- Recommending preventive and supportive treatment;
- Preventing complications;
- Determining which diagnostic tests are necessary;
- Helping maintain maximum function and quality of life;
Consulting with therapists concerning equipment.
A dietitian’s primary considerations are to keep your quality of life as high as possible by maintaining safe and adequate nutrition and hydration, in order to prevent life-threatening nutritional deficits from developing. They may assess or evaluate your functional abilities (ability to self-feed or to administer tube feedings), and your nutritional status and present dietary intake.
The dietitian may recommend the following:
- Appropriate changes in food texture and consistency;
- Appropriate methods of food preparation;
- Substitutions for had-to-manage foods;
- Meals of a manageable size and frequency;
Strategies for maximizing nutritional intake.
Respiratory Therapist and Respirologist
The respiratory therapist generally devises strategies to optimize remaining muscle function and reduce discomfort, and institutes a program of chest care if necessary. (In some locations, the physiotherapist may be the person who helps you with exercises to promote airway clearance and cough techniques.) Other tasks may include:
- Evaluating pulmonary function status;
- Maintaining pulmonary hygiene (airway clearance);
- Providing suggestions for managing decreasing breathing function;
- Offering information on body positioning, energy conservation, relaxation, and compensatory techniques to improve breath support for nutrition and for speech;
- Setting up a home ventilation program if appropriate;
- Making suggestions about a course of action to take when respiratory failure occurs.
The respirologist is a medical doctor who specializes in care for the respiratory system. Depending on how your neuromuscular disorder progresses, you may be referred to or seen by a respirologist in the event of a respiratory infection, or if you decide you are interested in mechanical ventilation.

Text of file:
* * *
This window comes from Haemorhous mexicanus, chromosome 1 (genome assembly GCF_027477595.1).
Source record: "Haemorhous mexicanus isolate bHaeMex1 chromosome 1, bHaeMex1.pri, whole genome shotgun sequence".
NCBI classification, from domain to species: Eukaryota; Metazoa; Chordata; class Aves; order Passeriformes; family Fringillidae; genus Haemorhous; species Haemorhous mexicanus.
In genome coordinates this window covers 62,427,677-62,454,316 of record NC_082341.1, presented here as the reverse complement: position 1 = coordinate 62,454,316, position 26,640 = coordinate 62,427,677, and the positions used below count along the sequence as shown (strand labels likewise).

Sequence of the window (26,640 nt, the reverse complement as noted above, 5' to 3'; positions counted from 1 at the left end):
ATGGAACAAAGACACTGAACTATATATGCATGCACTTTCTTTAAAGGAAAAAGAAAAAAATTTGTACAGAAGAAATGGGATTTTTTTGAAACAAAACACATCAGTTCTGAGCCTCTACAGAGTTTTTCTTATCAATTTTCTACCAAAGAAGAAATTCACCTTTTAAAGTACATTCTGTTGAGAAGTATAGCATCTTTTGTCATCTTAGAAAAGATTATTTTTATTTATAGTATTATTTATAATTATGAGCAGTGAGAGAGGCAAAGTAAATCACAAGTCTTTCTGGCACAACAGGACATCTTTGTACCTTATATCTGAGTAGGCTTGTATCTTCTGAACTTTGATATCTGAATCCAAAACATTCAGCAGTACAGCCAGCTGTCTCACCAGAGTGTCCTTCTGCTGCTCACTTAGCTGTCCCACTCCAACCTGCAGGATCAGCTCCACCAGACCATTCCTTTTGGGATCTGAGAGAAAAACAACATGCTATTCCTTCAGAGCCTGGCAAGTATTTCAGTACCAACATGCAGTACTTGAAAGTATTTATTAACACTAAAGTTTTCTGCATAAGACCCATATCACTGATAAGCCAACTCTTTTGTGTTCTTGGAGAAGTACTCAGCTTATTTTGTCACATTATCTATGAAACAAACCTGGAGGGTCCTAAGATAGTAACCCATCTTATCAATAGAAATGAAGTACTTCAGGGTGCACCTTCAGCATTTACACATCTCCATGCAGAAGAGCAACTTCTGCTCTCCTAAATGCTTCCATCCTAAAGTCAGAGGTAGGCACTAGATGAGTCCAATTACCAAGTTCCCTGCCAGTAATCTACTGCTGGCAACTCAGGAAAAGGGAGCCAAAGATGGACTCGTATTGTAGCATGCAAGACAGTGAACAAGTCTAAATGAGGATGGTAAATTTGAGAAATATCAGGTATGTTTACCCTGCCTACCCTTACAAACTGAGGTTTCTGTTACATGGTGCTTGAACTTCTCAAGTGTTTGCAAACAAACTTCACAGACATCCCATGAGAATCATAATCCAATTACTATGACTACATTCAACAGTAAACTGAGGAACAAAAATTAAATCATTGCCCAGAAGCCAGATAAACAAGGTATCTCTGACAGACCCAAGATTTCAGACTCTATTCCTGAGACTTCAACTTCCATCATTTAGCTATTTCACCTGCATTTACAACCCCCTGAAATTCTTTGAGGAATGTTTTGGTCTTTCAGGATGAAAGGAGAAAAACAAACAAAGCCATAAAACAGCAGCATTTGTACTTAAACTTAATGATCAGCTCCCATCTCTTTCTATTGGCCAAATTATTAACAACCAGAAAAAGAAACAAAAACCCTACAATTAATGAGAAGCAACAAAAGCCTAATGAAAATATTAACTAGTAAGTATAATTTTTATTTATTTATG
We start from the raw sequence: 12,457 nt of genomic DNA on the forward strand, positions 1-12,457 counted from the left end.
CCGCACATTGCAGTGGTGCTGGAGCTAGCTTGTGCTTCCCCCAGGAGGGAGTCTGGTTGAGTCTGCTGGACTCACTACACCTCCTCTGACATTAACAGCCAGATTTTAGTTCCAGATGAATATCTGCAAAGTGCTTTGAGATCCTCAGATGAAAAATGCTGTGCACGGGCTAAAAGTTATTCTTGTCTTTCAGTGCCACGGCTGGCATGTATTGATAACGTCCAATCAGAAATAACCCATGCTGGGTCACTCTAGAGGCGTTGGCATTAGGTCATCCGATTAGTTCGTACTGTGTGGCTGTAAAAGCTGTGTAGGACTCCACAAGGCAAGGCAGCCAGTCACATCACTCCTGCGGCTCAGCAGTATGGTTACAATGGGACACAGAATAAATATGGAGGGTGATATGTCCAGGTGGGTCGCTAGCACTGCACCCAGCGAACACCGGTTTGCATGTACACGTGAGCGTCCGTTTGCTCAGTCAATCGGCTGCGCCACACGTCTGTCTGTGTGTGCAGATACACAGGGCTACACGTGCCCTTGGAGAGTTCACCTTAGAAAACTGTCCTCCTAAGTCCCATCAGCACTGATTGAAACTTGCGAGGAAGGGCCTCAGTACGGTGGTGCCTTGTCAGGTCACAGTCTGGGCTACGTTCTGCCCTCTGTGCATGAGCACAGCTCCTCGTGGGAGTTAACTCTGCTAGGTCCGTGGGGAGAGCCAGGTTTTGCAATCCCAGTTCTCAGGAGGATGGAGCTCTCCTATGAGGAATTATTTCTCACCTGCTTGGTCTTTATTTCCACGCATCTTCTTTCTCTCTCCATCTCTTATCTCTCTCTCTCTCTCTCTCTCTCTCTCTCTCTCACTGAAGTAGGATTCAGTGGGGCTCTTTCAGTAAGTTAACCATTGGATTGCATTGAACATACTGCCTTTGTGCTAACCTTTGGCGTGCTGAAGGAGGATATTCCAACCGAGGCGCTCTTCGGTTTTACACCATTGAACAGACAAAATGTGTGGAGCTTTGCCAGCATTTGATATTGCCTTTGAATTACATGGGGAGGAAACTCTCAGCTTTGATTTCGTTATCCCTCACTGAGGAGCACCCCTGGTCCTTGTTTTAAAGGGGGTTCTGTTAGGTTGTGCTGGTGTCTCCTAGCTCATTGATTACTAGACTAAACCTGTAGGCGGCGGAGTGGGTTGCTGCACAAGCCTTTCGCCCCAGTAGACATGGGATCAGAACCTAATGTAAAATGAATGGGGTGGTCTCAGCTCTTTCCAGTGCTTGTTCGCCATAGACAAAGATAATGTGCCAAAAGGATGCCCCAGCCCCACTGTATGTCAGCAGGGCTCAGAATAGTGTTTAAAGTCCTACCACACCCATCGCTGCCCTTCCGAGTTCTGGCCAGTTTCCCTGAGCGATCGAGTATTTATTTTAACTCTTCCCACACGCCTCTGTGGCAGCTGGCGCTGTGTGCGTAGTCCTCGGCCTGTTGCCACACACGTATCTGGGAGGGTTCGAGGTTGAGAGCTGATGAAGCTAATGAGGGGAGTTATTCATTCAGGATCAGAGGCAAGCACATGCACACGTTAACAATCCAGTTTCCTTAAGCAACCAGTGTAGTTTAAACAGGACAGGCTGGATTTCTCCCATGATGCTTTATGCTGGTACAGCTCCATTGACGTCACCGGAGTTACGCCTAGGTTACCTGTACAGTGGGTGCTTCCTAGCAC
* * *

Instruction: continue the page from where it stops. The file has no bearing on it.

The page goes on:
Speech-Language Pathologist (SLP)
A speech-language pathologist provides advice on techniques and strategies to allow people with neuromuscular disorders to continue to communicate throughout life. Some functions of the speech-language pathologist may include:
- Evaluating the individual’s motivation and potential for learning new techniques;
- Evaluating functional abilities, such as oral motor function, cognitive-linguistic function, augmentative communication function, and swallowing function;
- Determining the most efficient communication function;
- Training people with neuromuscular disorders and family members in techniques of effective communication and energy conservation, and safe eating, drinking and swallowing techniques.
The social worker’s tasks include both practical assistance as well as emotional support to help people with neuromuscular disorders and their families cope with everyday life. The social worker offers:
- Emotional support and counseling to the person with the neuromuscular disorder and to family members;
- Referrals to the appropriate service agency if ongoing support is required;
- An understanding of the emotional impact of a neuromuscular disorder diagnosis and assistance with the psychological adjustments that come with this diagnosis;
- Information about available community resources and assistance in accessing these resources;
- Information on legal and financial issues and assistance in accessing these resources;
Help with setting short-term and long-range goals and making plans that will meet future care needs.
Pastoral Care Worker
A minister, priest, rabbi, chaplain or other pastoral care worker may perform the following functions:
- Listening to and empathizing with those who want to vent concerns;
- Assisting in making decisions;
- Giving spiritual support during emotional or physical crises;
- Acting as an advocate for those who have no voice;
- Reassuring people with neuromuscular disorders that their lives have meaning and facilitating spiritual reflection;
- Encouraging people with neuromuscular disorders to discover their personal strengths;
- Encouraging people with neuromuscular disorders to recapture positive experiences from the past by recall or reminiscence;
- Celebrating the individual’s humanity and worth;
- Listening to concerns about death and dying; and
Arranging for and conducting services when appropriate.
There may be other healthcare professionals on your healthcare team such as an assistive technology expert, wheelchair-seating expert, psychologist, or gastroenterologist.